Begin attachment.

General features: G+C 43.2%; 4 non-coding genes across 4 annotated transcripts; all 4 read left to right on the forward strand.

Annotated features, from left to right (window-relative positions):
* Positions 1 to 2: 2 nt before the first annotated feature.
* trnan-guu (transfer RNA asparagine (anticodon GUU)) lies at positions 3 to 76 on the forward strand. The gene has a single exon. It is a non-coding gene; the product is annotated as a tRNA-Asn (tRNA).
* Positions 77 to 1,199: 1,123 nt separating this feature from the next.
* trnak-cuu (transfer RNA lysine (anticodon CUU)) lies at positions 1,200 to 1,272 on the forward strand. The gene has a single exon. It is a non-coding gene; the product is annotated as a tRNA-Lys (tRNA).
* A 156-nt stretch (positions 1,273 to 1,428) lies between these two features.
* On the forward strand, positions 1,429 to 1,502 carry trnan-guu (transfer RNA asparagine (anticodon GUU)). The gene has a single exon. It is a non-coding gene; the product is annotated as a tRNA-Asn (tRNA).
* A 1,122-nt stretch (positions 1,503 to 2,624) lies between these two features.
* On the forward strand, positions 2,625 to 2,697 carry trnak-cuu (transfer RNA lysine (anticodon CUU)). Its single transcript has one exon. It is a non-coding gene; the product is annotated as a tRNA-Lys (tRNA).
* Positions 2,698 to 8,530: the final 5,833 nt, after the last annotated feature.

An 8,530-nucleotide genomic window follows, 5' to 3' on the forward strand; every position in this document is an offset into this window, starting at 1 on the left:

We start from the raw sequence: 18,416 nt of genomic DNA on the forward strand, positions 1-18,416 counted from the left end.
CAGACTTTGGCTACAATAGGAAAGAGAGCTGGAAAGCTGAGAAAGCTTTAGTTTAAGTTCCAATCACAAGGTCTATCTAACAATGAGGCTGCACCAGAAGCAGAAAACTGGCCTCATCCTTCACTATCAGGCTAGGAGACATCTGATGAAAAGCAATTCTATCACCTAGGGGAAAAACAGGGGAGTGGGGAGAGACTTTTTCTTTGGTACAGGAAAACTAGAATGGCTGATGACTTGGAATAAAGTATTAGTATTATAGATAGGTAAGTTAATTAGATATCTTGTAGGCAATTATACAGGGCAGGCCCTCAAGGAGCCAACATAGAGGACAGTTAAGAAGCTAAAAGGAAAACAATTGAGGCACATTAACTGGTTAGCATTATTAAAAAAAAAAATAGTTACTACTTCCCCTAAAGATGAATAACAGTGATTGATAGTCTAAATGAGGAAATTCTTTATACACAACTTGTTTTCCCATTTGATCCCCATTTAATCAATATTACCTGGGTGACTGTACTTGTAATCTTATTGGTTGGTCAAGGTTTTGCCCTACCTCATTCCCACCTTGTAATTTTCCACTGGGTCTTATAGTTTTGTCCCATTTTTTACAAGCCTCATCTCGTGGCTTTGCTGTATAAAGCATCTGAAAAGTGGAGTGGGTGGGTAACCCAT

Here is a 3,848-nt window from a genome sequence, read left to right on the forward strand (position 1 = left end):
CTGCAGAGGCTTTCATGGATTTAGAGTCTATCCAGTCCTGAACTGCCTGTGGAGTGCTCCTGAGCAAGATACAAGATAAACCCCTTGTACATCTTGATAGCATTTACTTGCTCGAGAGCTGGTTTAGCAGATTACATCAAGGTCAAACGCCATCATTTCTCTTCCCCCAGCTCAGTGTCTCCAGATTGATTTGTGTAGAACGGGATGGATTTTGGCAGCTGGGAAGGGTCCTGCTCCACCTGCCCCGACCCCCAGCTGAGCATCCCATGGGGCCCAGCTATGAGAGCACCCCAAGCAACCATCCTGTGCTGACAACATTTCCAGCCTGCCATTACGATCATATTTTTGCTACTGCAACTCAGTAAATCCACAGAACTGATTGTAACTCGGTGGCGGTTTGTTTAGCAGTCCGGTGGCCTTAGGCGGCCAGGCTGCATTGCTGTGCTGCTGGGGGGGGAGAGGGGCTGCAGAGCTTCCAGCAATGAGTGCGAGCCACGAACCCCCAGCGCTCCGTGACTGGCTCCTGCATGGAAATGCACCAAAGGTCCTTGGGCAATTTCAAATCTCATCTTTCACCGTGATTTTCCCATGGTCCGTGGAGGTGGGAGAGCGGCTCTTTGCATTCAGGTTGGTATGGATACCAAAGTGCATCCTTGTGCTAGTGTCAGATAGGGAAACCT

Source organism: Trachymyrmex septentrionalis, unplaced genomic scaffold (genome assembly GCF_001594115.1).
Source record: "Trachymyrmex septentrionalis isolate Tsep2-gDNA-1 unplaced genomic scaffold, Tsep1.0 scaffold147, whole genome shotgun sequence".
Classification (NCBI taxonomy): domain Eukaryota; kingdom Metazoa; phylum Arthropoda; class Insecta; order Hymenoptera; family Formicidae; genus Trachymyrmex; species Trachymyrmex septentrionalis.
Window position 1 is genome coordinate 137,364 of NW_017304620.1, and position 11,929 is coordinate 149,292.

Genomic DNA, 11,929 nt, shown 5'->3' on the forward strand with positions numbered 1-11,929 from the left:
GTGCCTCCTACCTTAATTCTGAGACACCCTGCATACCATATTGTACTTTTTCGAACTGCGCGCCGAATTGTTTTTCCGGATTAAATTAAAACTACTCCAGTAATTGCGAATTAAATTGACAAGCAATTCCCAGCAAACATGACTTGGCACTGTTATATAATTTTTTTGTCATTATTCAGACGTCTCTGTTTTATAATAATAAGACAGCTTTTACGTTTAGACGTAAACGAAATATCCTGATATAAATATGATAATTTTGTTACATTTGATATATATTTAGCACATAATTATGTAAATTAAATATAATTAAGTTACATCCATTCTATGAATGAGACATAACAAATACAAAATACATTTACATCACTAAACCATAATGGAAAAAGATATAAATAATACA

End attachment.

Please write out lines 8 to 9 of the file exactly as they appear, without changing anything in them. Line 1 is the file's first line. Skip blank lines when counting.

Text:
* On the forward strand, positions 1,429 to 1,502 carry trnan-guu (transfer RNA asparagine (anticodon GUU)). The gene has a single exon. It is a non-coding gene; the product is annotated as a tRNA-Asn (tRNA).
* A 1,122-nt stretch (positions 1,503 to 2,624) lies between these two features.